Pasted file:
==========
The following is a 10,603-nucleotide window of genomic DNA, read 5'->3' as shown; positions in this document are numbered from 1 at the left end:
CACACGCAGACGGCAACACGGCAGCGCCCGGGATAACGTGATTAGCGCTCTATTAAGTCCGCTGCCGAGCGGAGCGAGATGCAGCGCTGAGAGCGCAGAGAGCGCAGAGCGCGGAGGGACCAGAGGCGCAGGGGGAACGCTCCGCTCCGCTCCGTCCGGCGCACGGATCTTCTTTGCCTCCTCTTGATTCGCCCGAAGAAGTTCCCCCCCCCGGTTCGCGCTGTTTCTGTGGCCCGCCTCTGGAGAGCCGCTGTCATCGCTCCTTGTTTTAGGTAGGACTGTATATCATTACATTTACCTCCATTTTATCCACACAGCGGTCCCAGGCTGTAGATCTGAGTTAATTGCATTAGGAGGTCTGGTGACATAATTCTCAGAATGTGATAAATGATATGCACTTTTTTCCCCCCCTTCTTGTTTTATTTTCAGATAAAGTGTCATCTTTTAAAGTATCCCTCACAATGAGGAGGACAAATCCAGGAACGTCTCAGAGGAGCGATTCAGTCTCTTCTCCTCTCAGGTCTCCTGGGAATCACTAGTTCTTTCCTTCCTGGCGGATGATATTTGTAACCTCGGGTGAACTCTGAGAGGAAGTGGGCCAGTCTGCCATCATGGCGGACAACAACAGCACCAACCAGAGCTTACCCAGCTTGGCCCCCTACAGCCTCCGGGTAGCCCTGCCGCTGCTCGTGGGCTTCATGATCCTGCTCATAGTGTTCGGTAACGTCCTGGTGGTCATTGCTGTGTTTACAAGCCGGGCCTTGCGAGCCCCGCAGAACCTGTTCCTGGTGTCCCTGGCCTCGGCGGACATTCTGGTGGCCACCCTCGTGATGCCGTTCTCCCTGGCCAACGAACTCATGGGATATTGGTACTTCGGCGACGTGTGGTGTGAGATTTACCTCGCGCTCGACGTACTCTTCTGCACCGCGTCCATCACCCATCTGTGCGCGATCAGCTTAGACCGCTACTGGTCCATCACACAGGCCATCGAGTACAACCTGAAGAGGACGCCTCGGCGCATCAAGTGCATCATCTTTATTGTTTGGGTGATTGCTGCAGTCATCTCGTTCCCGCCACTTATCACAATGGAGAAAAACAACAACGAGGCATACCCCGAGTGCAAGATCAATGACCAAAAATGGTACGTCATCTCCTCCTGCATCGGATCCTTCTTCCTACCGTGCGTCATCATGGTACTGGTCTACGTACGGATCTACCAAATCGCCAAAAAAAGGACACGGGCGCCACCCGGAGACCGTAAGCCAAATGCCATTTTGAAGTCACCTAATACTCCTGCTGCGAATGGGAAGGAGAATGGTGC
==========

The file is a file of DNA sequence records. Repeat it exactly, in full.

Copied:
The following is a 10,603-nucleotide window of genomic DNA, read 5'->3' as shown; positions in this document are numbered from 1 at the left end:
CACACGCAGACGGCAACACGGCAGCGCCCGGGATAACGTGATTAGCGCTCTATTAAGTCCGCTGCCGAGCGGAGCGAGATGCAGCGCTGAGAGCGCAGAGAGCGCAGAGCGCGGAGGGACCAGAGGCGCAGGGGGAACGCTCCGCTCCGCTCCGTCCGGCGCACGGATCTTCTTTGCCTCCTCTTGATTCGCCCGAAGAAGTTCCCCCCCCCGGTTCGCGCTGTTTCTGTGGCCCGCCTCTGGAGAGCCGCTGTCATCGCTCCTTGTTTTAGGTAGGACTGTATATCATTACATTTACCTCCATTTTATCCACACAGCGGTCCCAGGCTGTAGATCTGAGTTAATTGCATTAGGAGGTCTGGTGACATAATTCTCAGAATGTGATAAATGATATGCACTTTTTTCCCCCCCTTCTTGTTTTATTTTCAGATAAAGTGTCATCTTTTAAAGTATCCCTCACAATGAGGAGGACAAATCCAGGAACGTCTCAGAGGAGCGATTCAGTCTCTTCTCCTCTCAGGTCTCCTGGGAATCACTAGTTCTTTCCTTCCTGGCGGATGATATTTGTAACCTCGGGTGAACTCTGAGAGGAAGTGGGCCAGTCTGCCATCATGGCGGACAACAACAGCACCAACCAGAGCTTACCCAGCTTGGCCCCCTACAGCCTCCGGGTAGCCCTGCCGCTGCTCGTGGGCTTCATGATCCTGCTCATAGTGTTCGGTAACGTCCTGGTGGTCATTGCTGTGTTTACAAGCCGGGCCTTGCGAGCCCCGCAGAACCTGTTCCTGGTGTCCCTGGCCTCGGCGGACATTCTGGTGGCCACCCTCGTGATGCCGTTCTCCCTGGCCAACGAACTCATGGGATATTGGTACTTCGGCGACGTGTGGTGTGAGATTTACCTCGCGCTCGACGTACTCTTCTGCACCGCGTCCATCACCCATCTGTGCGCGATCAGCTTAGACCGCTACTGGTCCATCACACAGGCCATCGAGTACAACCTGAAGAGGACGCCTCGGCGCATCAAGTGCATCATCTTTATTGTTTGGGTGATTGCTGCAGTCATCTCGTTCCCGCCACTTATCACAATGGAGAAAAACAACAACGAGGCATACCCCGAGTGCAAGATCAATGACCAAAAATGGTACGTCATCTCCTCCTGCATCGGATCCTTCTTCCTACCGTGCGTCATCATGGTACTGGTCTACGTACGGATCTACCAAATCGCCAAAAAAAGGACACGGGCGCCACCCGGAGACCGTAAGCCAAATGCCATTTTGAAGTCACCTAATACTCCTGCTGCGAATGGGAAGGAGAATGGTGC